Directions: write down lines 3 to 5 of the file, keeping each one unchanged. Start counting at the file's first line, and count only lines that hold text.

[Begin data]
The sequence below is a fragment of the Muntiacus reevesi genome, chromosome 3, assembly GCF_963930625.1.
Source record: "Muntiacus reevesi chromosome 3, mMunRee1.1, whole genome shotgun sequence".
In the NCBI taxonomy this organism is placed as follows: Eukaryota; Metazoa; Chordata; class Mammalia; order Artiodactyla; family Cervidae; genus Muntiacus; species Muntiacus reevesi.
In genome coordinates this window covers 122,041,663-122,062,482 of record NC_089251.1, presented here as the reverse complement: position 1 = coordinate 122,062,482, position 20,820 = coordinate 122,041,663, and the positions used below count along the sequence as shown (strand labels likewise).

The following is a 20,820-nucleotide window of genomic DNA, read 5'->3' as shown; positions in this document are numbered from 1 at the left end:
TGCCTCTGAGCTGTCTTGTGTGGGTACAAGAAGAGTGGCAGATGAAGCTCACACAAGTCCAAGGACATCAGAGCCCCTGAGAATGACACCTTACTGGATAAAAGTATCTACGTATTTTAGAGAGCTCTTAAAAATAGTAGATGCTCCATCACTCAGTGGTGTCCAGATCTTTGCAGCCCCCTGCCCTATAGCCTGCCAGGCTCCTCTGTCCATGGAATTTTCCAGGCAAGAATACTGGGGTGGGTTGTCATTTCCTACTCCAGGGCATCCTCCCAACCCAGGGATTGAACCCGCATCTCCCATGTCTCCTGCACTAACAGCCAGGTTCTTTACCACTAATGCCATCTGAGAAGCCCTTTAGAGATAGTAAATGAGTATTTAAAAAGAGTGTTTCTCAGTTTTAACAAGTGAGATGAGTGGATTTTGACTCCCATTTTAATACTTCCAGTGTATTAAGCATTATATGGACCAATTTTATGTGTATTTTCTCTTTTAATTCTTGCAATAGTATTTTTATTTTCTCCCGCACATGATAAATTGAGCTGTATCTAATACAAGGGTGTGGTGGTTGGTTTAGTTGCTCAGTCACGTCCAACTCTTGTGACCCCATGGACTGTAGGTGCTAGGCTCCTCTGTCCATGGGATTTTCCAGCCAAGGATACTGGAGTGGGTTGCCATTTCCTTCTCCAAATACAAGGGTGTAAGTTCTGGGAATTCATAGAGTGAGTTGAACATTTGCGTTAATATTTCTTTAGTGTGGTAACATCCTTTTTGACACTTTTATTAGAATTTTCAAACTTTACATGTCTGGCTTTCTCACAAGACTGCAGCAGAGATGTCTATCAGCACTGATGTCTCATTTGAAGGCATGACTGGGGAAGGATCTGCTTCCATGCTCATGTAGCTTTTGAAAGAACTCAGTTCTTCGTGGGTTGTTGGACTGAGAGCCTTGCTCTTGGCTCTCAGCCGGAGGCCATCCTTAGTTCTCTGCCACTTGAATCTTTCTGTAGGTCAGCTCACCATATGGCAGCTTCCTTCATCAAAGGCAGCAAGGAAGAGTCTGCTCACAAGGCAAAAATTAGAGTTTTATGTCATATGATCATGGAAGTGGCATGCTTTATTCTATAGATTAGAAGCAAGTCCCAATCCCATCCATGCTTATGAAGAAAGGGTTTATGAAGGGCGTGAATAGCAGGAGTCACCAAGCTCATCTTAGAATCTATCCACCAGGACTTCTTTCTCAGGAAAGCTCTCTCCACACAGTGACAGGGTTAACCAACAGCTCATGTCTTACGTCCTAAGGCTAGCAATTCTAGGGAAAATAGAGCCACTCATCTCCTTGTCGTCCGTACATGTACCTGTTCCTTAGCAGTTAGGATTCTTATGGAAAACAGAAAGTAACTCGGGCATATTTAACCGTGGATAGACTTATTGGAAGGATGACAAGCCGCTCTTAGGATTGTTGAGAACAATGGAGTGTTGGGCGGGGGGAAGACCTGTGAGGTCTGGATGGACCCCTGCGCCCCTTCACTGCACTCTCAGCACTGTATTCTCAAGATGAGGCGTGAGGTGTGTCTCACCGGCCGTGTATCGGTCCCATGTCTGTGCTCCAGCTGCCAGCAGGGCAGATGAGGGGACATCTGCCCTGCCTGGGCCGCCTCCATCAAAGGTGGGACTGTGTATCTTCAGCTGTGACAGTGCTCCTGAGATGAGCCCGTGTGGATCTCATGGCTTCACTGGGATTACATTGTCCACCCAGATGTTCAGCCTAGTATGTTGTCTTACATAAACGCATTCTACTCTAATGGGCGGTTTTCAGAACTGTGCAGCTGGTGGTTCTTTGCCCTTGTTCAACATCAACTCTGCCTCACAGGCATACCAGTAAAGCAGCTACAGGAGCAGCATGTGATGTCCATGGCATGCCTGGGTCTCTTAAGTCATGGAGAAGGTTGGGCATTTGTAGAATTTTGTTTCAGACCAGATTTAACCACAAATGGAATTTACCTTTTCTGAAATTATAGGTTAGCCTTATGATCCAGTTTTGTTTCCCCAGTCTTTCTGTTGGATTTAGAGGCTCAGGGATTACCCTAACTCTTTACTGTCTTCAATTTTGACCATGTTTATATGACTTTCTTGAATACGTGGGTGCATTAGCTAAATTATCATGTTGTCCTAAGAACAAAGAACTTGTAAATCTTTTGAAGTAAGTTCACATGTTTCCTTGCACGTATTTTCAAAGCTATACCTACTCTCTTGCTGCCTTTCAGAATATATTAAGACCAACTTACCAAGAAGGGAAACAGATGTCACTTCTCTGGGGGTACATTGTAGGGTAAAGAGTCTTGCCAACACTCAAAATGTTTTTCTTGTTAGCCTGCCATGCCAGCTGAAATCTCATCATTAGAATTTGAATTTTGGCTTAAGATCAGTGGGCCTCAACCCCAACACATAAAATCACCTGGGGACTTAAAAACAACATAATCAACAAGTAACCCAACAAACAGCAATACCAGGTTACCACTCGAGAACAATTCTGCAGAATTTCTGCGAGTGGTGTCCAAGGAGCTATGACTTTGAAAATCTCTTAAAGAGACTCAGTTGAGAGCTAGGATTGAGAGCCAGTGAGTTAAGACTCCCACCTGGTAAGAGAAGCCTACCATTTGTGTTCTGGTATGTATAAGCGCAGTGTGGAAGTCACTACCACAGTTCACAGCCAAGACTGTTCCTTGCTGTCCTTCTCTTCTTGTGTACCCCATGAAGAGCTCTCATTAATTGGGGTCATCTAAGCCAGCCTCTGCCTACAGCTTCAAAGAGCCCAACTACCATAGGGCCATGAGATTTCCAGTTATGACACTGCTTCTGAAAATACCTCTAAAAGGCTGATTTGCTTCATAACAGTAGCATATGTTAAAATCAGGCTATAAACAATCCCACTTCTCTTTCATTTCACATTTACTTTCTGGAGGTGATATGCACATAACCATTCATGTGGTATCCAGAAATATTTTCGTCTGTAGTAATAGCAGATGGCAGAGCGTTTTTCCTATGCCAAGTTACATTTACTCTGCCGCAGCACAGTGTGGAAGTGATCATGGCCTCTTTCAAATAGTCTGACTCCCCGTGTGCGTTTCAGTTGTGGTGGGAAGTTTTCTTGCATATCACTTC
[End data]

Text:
In the NCBI taxonomy this organism is placed as follows: Eukaryota; Metazoa; Chordata; class Mammalia; order Artiodactyla; family Cervidae; genus Muntiacus; species Muntiacus reevesi.
In genome coordinates this window covers 122,041,663-122,062,482 of record NC_089251.1, presented here as the reverse complement: position 1 = coordinate 122,062,482, position 20,820 = coordinate 122,041,663, and the positions used below count along the sequence as shown (strand labels likewise).

The following is a 20,820-nucleotide window of genomic DNA, read 5'->3' as shown; positions in this document are numbered from 1 at the left end: